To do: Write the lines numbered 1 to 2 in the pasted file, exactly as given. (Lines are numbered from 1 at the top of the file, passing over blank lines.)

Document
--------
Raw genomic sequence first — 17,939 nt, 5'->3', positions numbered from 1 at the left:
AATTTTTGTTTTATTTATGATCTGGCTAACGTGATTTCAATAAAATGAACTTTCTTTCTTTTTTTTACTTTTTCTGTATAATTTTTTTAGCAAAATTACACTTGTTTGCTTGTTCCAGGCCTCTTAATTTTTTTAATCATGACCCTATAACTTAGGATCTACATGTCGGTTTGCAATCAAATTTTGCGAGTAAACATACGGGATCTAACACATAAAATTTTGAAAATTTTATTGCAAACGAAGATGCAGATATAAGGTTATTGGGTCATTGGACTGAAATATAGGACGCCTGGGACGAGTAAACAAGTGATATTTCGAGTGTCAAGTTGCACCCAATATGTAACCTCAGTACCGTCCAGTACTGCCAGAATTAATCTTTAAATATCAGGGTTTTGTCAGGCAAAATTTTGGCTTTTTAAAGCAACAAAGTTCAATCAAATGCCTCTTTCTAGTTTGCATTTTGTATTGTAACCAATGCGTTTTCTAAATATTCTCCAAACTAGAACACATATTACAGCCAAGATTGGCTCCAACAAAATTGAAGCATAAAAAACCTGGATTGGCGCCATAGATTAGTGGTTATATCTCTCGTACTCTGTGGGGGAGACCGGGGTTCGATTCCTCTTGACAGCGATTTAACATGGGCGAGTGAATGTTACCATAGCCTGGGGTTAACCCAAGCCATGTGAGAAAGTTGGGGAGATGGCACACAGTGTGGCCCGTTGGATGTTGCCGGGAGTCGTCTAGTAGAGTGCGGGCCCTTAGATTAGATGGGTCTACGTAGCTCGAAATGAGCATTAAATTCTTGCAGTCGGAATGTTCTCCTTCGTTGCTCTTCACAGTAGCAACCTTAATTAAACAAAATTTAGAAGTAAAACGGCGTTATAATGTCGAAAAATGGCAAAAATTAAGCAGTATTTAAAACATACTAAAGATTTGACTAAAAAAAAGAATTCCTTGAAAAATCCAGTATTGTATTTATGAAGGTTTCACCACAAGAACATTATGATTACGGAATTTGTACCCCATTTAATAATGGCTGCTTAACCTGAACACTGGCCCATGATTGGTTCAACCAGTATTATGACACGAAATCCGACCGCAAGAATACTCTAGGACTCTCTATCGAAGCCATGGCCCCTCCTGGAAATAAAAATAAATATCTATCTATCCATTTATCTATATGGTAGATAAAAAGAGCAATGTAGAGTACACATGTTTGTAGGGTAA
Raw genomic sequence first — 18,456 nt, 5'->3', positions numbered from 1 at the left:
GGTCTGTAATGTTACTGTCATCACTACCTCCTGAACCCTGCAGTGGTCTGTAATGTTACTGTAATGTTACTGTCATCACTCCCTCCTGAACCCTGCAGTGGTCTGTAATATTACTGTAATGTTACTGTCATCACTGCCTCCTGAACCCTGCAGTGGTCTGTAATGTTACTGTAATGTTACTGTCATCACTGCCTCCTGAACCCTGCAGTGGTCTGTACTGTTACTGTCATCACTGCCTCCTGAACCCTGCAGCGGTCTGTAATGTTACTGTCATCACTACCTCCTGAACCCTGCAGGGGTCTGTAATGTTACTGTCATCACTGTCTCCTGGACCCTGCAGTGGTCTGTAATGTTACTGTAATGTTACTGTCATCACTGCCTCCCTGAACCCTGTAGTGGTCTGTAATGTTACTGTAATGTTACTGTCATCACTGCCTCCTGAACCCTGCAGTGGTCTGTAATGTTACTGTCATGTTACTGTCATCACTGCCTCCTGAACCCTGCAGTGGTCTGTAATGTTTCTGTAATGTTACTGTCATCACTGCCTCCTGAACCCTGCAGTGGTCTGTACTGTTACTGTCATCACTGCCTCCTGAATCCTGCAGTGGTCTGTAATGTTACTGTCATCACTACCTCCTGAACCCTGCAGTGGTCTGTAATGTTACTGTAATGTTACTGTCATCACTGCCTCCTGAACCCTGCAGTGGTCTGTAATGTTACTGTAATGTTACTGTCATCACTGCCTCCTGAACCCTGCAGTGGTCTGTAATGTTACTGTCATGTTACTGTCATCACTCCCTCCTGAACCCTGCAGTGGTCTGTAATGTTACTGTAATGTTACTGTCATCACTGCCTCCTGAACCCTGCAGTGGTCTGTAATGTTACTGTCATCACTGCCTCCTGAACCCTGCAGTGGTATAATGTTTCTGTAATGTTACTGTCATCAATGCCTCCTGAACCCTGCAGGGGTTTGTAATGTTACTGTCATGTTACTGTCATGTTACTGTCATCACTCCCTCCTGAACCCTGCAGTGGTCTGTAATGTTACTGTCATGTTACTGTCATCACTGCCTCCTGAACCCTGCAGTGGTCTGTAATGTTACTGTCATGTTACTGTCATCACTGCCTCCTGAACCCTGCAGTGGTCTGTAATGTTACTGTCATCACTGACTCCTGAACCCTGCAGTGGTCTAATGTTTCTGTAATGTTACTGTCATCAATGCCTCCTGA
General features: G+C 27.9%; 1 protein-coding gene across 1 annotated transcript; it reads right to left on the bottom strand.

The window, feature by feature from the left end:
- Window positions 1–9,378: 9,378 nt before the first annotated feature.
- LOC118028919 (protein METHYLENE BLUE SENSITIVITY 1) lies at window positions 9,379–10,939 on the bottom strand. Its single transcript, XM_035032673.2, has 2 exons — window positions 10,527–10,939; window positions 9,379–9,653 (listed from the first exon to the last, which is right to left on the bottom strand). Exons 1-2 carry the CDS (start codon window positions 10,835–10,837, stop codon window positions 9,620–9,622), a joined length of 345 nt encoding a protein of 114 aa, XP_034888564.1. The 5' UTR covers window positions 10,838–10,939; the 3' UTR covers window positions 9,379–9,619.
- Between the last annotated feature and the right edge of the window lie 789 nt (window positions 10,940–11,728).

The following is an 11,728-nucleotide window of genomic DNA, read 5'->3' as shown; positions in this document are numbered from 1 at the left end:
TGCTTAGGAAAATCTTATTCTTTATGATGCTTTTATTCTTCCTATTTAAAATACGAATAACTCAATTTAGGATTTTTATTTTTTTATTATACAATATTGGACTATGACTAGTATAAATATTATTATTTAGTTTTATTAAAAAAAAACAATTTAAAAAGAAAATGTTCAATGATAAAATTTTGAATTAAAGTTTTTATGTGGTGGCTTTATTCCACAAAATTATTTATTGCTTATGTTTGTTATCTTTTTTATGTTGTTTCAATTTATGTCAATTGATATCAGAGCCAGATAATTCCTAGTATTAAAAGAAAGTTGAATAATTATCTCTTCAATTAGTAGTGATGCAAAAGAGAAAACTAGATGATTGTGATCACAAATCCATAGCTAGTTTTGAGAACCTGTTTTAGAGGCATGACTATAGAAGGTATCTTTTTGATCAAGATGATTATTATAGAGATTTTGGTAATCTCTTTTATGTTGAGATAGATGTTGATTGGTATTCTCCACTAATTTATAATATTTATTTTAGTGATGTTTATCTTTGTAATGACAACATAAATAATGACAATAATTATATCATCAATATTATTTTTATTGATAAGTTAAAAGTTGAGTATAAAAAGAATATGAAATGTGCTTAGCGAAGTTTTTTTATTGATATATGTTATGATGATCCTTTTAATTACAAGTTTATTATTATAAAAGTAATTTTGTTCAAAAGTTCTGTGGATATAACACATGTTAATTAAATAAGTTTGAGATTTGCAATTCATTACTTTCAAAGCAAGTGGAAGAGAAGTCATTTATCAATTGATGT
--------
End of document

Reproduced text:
Raw genomic sequence first — 17,939 nt, 5'->3', positions numbered from 1 at the left:
AATTTTTGTTTTATTTATGATCTGGCTAACGTGATTTCAATAAAATGAACTTTCTTTCTTTTTTTTACTTTTTCTGTATAATTTTTTTAGCAAAATTACACTTGTTTGCTTGTTCCAGGCCTCTTAATTTTTTTAATCATGACCCTATAACTTAGGATCTACATGTCGGTTTGCAATCAAATTTTGCGAGTAAACATACGGGATCTAACACATAAAATTTTGAAAATTTTATTGCAAACGAAGATGCAGATATAAGGTTATTGGGTCATTGGACTGAAATATAGGACGCCTGGGACGAGTAAACAAGTGATATTTCGAGTGTCAAGTTGCACCCAATATGTAACCTCAGTACCGTCCAGTACTGCCAGAATTAATCTTTAAATATCAGGGTTTTGTCAGGCAAAATTTTGGCTTTTTAAAGCAACAAAGTTCAATCAAATGCCTCTTTCTAGTTTGCATTTTGTATTGTAACCAATGCGTTTTCTAAATATTCTCCAAACTAGAACACATATTACAGCCAAGATTGGCTCCAACAAAATTGAAGCATAAAAAACCTGGATTGGCGCCATAGATTAGTGGTTATATCTCTCGTACTCTGTGGGGGAGACCGGGGTTCGATTCCTCTTGACAGCGATTTAACATGGGCGAGTGAATGTTACCATAGCCTGGGGTTAACCCAAGCCATGTGAGAAAGTTGGGGAGATGGCACACAGTGTGGCCCGTTGGATGTTGCCGGGAGTCGTCTAGTAGAGTGCGGGCCCTTAGATTAGATGGGTCTACGTAGCTCGAAATGAGCATTAAATTCTTGCAGTCGGAATGTTCTCCTTCGTTGCTCTTCACAGTAGCAACCTTAATTAAACAAAATTTAGAAGTAAAACGGCGTTATAATGTCGAAAAATGGCAAAAATTAAGCAGTATTTAAAACATACTAAAGATTTGACTAAAAAAAAGAATTCCTTGAAAAATCCAGTATTGTATTTATGAAGGTTTCACCACAAGAACATTATGATTACGGAATTTGTACCCCATTTAATAATGGCTGCTTAACCTGAACACTGGCCCATGATTGGTTCAACCAGTATTATGACACGAAATCCGACCGCAAGAATACTCTAGGACTCTCTATCGAAGCCATGGCCCCTCCTGGAAATAAAAATAAATATCTATCTATCCATTTATCTATATGGTAGATAAAAAGAGCAATGTAGAGTACACATGTTTGTAGGGTAA